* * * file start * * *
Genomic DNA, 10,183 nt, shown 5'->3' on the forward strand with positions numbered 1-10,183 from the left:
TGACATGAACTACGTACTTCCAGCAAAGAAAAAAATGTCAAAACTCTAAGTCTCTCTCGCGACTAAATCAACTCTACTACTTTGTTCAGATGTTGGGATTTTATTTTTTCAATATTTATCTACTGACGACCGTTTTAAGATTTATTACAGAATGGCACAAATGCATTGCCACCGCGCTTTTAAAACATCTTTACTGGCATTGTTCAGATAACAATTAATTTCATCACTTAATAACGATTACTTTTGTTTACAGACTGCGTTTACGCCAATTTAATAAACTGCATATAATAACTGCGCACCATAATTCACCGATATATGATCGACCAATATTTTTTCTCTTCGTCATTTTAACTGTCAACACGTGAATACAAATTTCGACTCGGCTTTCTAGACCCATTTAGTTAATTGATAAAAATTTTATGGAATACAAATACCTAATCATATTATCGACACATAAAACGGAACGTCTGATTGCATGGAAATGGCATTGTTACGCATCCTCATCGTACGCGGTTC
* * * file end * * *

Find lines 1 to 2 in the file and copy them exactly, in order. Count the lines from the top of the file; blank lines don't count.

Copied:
Genomic DNA, 10,183 nt, shown 5'->3' on the forward strand with positions numbered 1-10,183 from the left:
TGACATGAACTACGTACTTCCAGCAAAGAAAAAAATGTCAAAACTCTAAGTCTCTCTCGCGACTAAATCAACTCTACTACTTTGTTCAGATGTTGGGATTTTATTTTTTCAATATTTATCTACTGACGACCGTTTTAAGATTTATTACAGAATGGCACAAATGCATTGCCACCGCGCTTTTAAAACATCTTTACTGGCATTGTTCAGATAACAATTAATTTCATCACTTAATAACGATTACTTTTGTTTACAGACTGCGTTTACGCCAATTTAATAAACTGCATATAATAACTGCGCACCATAATTCACCGATATATGATCGACCAATATTTTTTCTCTTCGTCATTTTAACTGTCAACACGTGAATACAAATTTCGACTCGGCTTTCTAGACCCATTTAGTTAATTGATAAAAATTTTATGGAATACAAATACCTAATCATATTATCGACACATAAAACGGAACGTCTGATTGCATGGAAATGGCATTGTTACGCATCCTCATCGTACGCGGTTC